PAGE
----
R has this concept of formula, and, at least from a user perspective, is different than function. (Actually, a formula can be called 'f' and another function 'f' and they can coexist and be called correctly by the right context!)

For python programmer, forget about programming for a bit. Put on the stat thinking cap :)

Remember the flower classification example in data science class? stack overflow describes this construct:

as "Model Species depends on Sepal Length, Sepal Width, Petal Length and Petal Width"

The tilde (~) operator is often used for regression model.

The LHS of the ~ operator is the name of the model (Species).

The RHS are the variables that is fed into the model, with the + operator being overloaded (don't literary means add them, but to treat each as "columns" to find covariance). Most models use data frames, and each "variable" is a column vector of data.

A formula capture delays the evaluation of an expression so that you can later evaluate it with f_eval(). ie

f <- ~ 1 + 2 + 3The formula 'f' will be defined, but the RHS expression will not be calculated yet.

Only when

f_eval(f)is executed is the expression calculated.

Above was a one-sided formula.

Below is a two-sided formula:

g <- y ~ x + zlazyeval provides abstraction like:

f_rhs(g) # x + z f_lhs(g) # y

lm and glm are logistic regresion models. the form y ~ model is interpreted as a specification that the response y is modelled by a linear predictor specified symbolically by model. Such a model consists of a series of terms separated by + operators.

Model operators:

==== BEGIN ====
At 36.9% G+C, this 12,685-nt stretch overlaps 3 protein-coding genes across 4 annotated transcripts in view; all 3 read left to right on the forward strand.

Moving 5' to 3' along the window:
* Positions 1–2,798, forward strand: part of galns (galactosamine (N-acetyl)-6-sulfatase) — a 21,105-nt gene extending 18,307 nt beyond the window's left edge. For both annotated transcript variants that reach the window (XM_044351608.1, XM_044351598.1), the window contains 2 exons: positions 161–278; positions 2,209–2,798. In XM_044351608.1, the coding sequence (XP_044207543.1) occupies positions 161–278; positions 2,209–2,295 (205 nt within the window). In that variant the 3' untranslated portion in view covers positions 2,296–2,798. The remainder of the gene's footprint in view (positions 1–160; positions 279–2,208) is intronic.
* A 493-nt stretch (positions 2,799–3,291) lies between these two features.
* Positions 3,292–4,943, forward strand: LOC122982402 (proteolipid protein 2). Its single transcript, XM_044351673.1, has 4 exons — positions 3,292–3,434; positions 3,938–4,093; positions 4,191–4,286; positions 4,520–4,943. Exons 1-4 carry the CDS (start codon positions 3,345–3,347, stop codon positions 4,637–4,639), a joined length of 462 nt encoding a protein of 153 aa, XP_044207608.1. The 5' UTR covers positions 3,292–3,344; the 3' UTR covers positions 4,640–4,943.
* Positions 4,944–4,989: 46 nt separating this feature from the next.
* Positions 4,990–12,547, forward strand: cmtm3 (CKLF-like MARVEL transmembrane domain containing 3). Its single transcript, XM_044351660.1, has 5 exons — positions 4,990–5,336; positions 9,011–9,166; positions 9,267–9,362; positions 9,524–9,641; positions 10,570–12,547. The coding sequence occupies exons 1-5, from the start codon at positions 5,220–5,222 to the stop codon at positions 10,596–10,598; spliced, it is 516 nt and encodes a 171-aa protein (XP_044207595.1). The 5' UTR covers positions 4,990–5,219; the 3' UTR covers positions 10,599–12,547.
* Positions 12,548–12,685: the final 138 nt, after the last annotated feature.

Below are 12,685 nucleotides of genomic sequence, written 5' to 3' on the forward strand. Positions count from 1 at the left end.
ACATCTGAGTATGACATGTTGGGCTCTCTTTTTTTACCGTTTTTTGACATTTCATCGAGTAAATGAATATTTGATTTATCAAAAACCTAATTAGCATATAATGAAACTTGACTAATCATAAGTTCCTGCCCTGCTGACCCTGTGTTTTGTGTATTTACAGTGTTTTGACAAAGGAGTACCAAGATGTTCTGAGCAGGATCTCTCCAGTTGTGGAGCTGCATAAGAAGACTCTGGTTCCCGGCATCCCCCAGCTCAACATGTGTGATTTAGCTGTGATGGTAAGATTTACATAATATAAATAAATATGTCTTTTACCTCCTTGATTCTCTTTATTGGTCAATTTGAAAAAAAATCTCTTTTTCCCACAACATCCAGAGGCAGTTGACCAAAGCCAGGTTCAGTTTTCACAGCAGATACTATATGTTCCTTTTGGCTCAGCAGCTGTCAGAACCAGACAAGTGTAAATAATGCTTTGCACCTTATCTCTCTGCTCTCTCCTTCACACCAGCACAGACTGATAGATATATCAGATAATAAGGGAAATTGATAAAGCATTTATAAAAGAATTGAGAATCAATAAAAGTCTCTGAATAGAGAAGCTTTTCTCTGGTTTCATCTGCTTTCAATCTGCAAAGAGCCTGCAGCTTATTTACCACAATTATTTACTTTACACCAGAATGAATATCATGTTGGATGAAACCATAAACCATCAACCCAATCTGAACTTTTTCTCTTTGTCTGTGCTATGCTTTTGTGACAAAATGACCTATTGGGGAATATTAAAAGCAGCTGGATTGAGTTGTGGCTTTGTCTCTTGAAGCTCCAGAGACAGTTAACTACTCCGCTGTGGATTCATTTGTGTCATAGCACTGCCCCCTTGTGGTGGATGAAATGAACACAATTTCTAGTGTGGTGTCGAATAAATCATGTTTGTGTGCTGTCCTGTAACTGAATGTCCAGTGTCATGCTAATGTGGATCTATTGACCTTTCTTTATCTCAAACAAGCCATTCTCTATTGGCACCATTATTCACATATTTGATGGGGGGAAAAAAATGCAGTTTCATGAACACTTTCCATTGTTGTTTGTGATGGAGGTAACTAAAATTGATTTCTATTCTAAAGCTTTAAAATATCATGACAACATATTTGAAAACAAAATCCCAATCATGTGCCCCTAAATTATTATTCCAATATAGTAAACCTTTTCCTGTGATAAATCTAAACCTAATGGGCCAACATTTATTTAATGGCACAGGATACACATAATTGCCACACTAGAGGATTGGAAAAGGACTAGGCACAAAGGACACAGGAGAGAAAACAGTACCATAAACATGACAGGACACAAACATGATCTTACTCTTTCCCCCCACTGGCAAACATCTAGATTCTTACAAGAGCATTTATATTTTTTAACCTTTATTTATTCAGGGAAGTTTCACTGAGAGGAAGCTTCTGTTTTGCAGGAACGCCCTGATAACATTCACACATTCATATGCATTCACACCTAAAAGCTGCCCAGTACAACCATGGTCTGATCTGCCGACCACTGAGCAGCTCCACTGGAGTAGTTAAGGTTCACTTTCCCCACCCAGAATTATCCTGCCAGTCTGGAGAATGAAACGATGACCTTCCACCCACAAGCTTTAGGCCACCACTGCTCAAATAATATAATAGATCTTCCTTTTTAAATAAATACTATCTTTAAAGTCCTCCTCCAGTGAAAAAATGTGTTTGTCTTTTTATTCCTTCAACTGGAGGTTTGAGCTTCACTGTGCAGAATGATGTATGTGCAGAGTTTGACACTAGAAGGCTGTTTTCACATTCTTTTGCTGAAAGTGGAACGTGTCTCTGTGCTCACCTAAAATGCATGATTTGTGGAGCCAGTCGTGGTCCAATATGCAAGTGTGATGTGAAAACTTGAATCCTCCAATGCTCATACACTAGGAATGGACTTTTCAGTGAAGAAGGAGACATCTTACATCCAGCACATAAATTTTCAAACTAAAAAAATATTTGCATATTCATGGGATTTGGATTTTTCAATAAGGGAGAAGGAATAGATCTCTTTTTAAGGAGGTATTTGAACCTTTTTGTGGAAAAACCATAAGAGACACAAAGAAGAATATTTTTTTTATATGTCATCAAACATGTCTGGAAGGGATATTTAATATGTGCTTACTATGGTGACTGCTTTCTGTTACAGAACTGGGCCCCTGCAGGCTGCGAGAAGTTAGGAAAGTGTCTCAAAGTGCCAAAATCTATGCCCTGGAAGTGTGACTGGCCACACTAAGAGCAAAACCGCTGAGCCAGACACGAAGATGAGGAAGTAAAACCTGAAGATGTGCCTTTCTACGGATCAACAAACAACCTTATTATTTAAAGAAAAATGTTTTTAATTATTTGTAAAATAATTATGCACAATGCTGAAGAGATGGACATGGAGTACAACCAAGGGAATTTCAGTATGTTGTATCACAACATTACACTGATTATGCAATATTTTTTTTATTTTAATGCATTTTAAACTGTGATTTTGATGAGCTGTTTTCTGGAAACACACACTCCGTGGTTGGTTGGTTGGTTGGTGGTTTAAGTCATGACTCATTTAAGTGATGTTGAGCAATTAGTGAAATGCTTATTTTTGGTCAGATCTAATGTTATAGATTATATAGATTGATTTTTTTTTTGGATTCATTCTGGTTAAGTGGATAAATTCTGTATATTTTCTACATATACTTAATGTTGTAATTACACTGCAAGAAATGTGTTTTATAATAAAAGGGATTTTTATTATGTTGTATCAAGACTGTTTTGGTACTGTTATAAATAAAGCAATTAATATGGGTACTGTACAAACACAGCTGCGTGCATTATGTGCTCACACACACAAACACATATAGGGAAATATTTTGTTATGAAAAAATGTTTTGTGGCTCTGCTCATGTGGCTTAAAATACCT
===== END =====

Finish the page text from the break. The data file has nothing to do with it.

+ separate a series of terms that affect the model. : ?? * factor crossing: a*b interpreted as a+b+a:b ^ crossing to specific degree. eg (a+b)^2 for crossing twice ^in% terms on the left are nested within those on the right. - remove dependence on the specified series I() - To avoid this confusion, the function I() can be used to bracket those portions of a model formula where the operators are used in their arithmetic sense

- The lattice package uses them to specify the variables to plot.
- The ggplot2 package uses them to specify panels for plotting.
- The dplyr package uses them for non-standard evaulation.

x <- c(1:100) y <- seq(0.1,10,0.1) # all these 3 are the same: plot(y ~ I(x^3)) plot(I(x^3), y) plot(x^3, y) # no need to use I() function as ~ operator never used. # note how ~ syntatically swapped the order of the independent and dependent variables x and y # but this below is very different: # ^ is interpreted as model operator for cross reference. ( due to presence of ~ operator) ploy(y ~ x^3)StackOverflow more extensive discussion on formula Regression in Python usinr R-style formula seems to discuss use of ~ and regression formula in R.

import pandas as pd from statsmodels.formula.api import ols model = ols("MPG ~ Year", data=df) results = model.fit()

%>% is defined by magrittr, which is used by dplyr. It is the equivalent of unix shell pipe. iris %>% head() %>% summary() is equiv to summary(head(iris)) which one to use is a matter of preference.

apply(t(beaver1),1,max) ## apply function max to data, 1=row-wise) lapply() returns a list sapply() returns a vector instead of a list tapply() does grouping before running summary function on them by() ... think of GROUP_BY in SQL

geoR::lifkit ## likfit - Likelihood Based Parameter Estimation For Gaussian Random Fields ## https://www.rdocumentation.org/packages/geoR/versions/1.8-1/topics/likfit SimAnneal() kridge ~ raster::extract() makCluster registerDoParallel %dopar%